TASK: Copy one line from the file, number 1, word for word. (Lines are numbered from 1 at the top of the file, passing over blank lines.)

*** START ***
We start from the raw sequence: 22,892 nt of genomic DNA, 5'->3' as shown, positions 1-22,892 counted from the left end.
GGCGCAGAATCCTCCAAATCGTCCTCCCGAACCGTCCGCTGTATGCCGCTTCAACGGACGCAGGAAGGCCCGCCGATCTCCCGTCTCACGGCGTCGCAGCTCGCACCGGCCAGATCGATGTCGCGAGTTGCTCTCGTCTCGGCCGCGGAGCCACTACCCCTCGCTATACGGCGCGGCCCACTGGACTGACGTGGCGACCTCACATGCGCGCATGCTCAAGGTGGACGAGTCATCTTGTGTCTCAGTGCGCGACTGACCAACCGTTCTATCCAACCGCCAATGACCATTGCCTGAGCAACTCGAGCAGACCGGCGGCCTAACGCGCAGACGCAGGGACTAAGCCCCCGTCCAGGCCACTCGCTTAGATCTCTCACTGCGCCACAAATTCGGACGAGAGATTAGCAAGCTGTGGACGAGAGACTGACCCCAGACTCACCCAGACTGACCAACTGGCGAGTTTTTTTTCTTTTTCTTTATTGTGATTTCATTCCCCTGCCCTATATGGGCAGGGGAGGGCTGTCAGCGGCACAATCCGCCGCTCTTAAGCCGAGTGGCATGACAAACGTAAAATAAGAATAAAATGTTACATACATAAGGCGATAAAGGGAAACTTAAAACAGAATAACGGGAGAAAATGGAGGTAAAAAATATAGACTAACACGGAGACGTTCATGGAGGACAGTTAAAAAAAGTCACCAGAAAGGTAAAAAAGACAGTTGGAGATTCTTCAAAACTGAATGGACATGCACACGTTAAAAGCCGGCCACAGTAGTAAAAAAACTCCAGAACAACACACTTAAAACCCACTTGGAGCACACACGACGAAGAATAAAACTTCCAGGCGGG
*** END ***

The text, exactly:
We start from the raw sequence: 22,892 nt of genomic DNA, 5'->3' as shown, positions 1-22,892 counted from the left end.